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Kids On a Plane

A few weeks ago I met up with Michelle from Miles, Points, & Mai Tais. She’s a mom who travels frequently with her toddler and had some horrific stories about the way fellow passengers and even the airlines react to having a child on board. A major issue seems to be around families sitting together. It blows my mind that airlines would seat parents and their kids separately, then make such a fuss about rectifying the situation.

I’ve been on a few Southwest flights where the flight attendants had to run auction-style giveaways to get passengers to switch seats with families. Prizes usually start with a free snack, then a free alcoholic beverage, two free alcoholic beverages, then all of the above. Yet, people are hesitant to volunteer.

On my recent trip to Maui, my sister and I were seated in the second to last row, with a stranger taking up the aisle seat. Moments after we sat down, a woman came trudging up the aisle with her infant sleeping in her arms, and her husband and two kids trailing behind her. I let her take the aisle seat. She proceeded to convey to me quite seriously, “Don’t have kids. Just don’t ever have kids. Trust me.” I laughed it off, but she was stone-faced and serious. Just the anticipation of how people might react to her family stressed her out. Ironically enough, none of her kids made a sound during the flight.

After noticing her husband and two kids sitting in separate rows, I offered to move so he and at least one of the kids could sit together “Really? Would you?” she said in relief. Her husband looked shocked. It wasn’t an issue and the seats weren’t any less comfortable, so we made the switch. On our way down the aisle, people patted us on the back and commended us for giving up our seats. The flight attendant standing nearby (who was doing nothing to help the family fix their seating arrangements) smiled and said, “We’ll make it up to you girls.” We were offered complimentary entertainment systems.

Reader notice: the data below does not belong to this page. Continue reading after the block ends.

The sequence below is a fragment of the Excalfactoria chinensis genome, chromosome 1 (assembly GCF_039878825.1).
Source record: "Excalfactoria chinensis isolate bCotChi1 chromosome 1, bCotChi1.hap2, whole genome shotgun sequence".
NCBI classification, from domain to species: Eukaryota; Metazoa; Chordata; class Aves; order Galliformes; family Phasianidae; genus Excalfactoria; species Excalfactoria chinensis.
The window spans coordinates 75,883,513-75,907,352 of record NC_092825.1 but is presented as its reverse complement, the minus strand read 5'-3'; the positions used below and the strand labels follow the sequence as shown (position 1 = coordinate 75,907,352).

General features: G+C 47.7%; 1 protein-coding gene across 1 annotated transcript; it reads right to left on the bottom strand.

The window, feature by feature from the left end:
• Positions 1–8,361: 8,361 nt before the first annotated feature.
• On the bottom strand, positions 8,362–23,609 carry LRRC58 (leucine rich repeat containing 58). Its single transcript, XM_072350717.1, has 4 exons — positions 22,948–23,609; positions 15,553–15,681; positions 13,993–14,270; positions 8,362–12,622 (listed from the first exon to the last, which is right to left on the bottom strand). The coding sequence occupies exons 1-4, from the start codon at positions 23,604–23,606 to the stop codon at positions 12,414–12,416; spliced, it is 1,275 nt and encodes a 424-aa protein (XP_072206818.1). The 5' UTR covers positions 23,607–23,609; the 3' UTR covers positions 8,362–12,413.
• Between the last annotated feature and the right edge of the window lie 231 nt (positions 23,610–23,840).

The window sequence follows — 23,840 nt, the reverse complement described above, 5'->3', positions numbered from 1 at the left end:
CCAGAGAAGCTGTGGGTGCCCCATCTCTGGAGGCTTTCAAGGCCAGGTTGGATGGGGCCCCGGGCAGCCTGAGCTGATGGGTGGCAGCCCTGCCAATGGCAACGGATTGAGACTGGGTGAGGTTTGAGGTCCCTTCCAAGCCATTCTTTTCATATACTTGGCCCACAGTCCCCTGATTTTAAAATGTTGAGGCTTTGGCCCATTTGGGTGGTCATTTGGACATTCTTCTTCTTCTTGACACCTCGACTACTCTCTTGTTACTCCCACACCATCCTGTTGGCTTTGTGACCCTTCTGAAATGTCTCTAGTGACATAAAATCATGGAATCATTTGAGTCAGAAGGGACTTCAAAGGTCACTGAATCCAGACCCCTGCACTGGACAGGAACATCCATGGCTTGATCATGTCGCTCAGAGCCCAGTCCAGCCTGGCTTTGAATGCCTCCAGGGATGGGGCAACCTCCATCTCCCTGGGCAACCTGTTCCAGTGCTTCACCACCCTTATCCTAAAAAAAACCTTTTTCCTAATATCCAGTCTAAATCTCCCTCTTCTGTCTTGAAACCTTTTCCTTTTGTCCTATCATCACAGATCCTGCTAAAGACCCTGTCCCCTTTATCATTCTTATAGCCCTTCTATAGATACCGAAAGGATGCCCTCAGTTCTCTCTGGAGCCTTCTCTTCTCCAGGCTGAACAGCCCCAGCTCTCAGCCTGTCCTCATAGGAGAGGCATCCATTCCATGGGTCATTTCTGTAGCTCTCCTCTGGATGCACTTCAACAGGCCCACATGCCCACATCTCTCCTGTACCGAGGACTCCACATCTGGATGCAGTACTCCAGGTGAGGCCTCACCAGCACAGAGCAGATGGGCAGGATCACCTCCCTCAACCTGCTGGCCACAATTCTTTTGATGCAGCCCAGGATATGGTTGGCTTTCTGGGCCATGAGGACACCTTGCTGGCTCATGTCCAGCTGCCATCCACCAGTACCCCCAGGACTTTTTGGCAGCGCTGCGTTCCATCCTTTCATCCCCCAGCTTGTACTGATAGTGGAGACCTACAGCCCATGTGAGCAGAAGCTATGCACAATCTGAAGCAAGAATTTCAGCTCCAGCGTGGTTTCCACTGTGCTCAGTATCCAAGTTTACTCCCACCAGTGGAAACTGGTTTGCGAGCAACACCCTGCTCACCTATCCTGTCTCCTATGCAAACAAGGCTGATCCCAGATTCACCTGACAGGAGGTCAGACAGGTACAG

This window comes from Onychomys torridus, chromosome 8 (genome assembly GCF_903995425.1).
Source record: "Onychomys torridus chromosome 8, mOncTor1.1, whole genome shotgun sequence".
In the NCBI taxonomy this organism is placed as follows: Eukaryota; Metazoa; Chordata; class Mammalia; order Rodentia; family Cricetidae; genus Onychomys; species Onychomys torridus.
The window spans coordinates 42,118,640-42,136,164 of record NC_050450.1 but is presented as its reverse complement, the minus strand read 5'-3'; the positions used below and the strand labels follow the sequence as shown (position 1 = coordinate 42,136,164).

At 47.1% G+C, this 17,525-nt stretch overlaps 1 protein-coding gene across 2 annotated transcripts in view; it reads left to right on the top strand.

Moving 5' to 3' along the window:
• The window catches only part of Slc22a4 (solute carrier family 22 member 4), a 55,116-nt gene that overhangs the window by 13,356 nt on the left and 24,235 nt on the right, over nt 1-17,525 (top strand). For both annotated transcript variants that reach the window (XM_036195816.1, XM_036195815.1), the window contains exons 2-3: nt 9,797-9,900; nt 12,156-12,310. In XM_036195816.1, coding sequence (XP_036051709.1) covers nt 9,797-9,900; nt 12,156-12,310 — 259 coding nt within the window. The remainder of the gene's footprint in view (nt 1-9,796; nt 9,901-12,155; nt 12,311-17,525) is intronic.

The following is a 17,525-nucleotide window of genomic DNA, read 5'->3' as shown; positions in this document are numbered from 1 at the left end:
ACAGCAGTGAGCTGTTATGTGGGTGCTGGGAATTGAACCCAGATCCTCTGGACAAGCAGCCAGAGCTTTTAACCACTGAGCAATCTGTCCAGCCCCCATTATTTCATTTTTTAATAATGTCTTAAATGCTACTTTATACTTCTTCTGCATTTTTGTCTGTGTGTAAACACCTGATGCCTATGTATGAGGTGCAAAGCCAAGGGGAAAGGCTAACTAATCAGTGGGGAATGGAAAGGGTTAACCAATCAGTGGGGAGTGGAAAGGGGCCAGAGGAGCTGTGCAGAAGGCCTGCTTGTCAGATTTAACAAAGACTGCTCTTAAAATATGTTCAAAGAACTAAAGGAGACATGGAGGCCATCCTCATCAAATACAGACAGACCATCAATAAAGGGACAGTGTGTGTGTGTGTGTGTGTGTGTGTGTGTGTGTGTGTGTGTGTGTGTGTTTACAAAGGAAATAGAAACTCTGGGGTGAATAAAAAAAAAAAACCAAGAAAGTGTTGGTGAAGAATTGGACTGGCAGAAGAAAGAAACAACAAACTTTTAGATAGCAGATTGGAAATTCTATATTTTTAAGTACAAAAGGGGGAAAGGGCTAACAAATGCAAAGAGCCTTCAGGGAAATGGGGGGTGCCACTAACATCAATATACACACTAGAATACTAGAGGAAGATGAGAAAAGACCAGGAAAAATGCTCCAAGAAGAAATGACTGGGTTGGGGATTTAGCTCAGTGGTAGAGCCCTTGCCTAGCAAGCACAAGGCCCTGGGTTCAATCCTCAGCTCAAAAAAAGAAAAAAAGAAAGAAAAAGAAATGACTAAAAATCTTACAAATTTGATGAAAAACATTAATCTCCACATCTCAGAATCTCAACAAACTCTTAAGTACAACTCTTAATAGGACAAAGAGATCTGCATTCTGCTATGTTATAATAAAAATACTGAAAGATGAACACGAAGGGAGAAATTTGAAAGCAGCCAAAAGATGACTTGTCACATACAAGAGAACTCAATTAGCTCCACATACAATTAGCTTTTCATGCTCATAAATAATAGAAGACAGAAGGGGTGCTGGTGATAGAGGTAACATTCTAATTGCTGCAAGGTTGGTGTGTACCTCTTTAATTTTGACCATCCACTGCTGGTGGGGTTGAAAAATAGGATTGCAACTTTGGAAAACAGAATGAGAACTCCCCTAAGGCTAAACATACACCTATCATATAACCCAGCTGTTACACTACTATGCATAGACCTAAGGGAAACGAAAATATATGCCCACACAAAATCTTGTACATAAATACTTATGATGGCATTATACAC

Upon arrival, I had to make my way to the back of the plane to get my carry-on. The couple thanked us again and the other passengers around them echoed her thanks. A man standing nearby asked which bag was mine and got it out of the compartment for me.

All of this fanfare made me wonder – why didn’t anyone else offer their seats? There were plenty of couples who could have done so. Why didn’t the flight attendants help out? And why do people display such animosity towards children and families in general? I have to admit, I was one of those people who got slightly annoyed when families boarded the plane. I criticized fellow travelers for not being able to control their wailing children. It wasn’t until my niece came along that I realized there is only so much a parent can do. Sometimes kids throw tantrums and all the pleading and bribing in the world doesn’t help. And it’s often more inconvenient and stressful for the parents, who have the scornful looks of fellow passengers to deal with.

In any case, now I know better. I’d love to get some feedback from readers about this. How do you feel about traveling in a cabin with kids, and do you ever volunteer to switch seats with a family? If you’re a parent who travels with kids, how do you deal with seating arrangements and cranky kids?

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Ariana Arghandewal

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